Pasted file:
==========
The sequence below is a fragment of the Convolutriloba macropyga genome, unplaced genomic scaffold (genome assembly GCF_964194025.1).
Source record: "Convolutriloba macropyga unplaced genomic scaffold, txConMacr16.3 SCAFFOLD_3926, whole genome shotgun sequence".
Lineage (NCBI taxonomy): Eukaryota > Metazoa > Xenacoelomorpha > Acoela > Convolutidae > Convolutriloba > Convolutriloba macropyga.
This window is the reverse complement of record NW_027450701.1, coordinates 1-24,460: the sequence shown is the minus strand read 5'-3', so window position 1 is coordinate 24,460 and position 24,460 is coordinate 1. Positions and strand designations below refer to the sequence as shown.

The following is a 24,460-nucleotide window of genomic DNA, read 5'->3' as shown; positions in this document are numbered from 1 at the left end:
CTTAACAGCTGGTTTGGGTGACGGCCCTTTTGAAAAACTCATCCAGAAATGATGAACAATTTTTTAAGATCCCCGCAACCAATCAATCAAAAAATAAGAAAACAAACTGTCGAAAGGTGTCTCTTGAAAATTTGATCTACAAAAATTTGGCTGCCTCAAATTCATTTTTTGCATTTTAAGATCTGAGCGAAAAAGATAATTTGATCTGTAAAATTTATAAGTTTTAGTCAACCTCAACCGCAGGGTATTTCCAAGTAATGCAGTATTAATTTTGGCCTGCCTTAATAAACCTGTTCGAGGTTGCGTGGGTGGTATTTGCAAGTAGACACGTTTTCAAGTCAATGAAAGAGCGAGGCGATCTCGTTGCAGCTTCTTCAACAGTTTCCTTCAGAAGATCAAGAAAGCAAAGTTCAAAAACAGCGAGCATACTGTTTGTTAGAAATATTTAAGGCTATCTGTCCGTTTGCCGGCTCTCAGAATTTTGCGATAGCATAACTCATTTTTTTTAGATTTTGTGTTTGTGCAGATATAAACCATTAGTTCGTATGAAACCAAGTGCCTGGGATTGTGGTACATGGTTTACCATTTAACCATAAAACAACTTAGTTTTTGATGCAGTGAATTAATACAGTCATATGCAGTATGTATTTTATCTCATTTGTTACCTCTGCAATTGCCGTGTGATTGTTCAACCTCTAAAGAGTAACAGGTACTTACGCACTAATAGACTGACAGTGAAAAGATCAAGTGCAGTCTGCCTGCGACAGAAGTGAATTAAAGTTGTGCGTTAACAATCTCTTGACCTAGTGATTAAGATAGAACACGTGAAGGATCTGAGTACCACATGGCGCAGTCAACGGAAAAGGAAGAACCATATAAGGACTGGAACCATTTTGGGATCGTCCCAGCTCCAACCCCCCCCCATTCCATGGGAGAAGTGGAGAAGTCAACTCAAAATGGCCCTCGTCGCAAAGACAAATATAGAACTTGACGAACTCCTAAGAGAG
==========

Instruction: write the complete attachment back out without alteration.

The sequence below is a fragment of the Convolutriloba macropyga genome, unplaced genomic scaffold (genome assembly GCF_964194025.1).
Source record: "Convolutriloba macropyga unplaced genomic scaffold, txConMacr16.3 SCAFFOLD_3926, whole genome shotgun sequence".
Lineage (NCBI taxonomy): Eukaryota > Metazoa > Xenacoelomorpha > Acoela > Convolutidae > Convolutriloba > Convolutriloba macropyga.
This window is the reverse complement of record NW_027450701.1, coordinates 1-24,460: the sequence shown is the minus strand read 5'-3', so window position 1 is coordinate 24,460 and position 24,460 is coordinate 1. Positions and strand designations below refer to the sequence as shown.

The following is a 24,460-nucleotide window of genomic DNA, read 5'->3' as shown; positions in this document are numbered from 1 at the left end:
CTTAACAGCTGGTTTGGGTGACGGCCCTTTTGAAAAACTCATCCAGAAATGATGAACAATTTTTTAAGATCCCCGCAACCAATCAATCAAAAAATAAGAAAACAAACTGTCGAAAGGTGTCTCTTGAAAATTTGATCTACAAAAATTTGGCTGCCTCAAATTCATTTTTTGCATTTTAAGATCTGAGCGAAAAAGATAATTTGATCTGTAAAATTTATAAGTTTTAGTCAACCTCAACCGCAGGGTATTTCCAAGTAATGCAGTATTAATTTTGGCCTGCCTTAATAAACCTGTTCGAGGTTGCGTGGGTGGTATTTGCAAGTAGACACGTTTTCAAGTCAATGAAAGAGCGAGGCGATCTCGTTGCAGCTTCTTCAACAGTTTCCTTCAGAAGATCAAGAAAGCAAAGTTCAAAAACAGCGAGCATACTGTTTGTTAGAAATATTTAAGGCTATCTGTCCGTTTGCCGGCTCTCAGAATTTTGCGATAGCATAACTCATTTTTTTTAGATTTTGTGTTTGTGCAGATATAAACCATTAGTTCGTATGAAACCAAGTGCCTGGGATTGTGGTACATGGTTTACCATTTAACCATAAAACAACTTAGTTTTTGATGCAGTGAATTAATACAGTCATATGCAGTATGTATTTTATCTCATTTGTTACCTCTGCAATTGCCGTGTGATTGTTCAACCTCTAAAGAGTAACAGGTACTTACGCACTAATAGACTGACAGTGAAAAGATCAAGTGCAGTCTGCCTGCGACAGAAGTGAATTAAAGTTGTGCGTTAACAATCTCTTGACCTAGTGATTAAGATAGAACACGTGAAGGATCTGAGTACCACATGGCGCAGTCAACGGAAAAGGAAGAACCATATAAGGACTGGAACCATTTTGGGATCGTCCCAGCTCCAACCCCCCCCCATTCCATGGGAGAAGTGGAGAAGTCAACTCAAAATGGCCCTCGTCGCAAAGACAAATATAGAACTTGACGAACTCCTAAGAGAG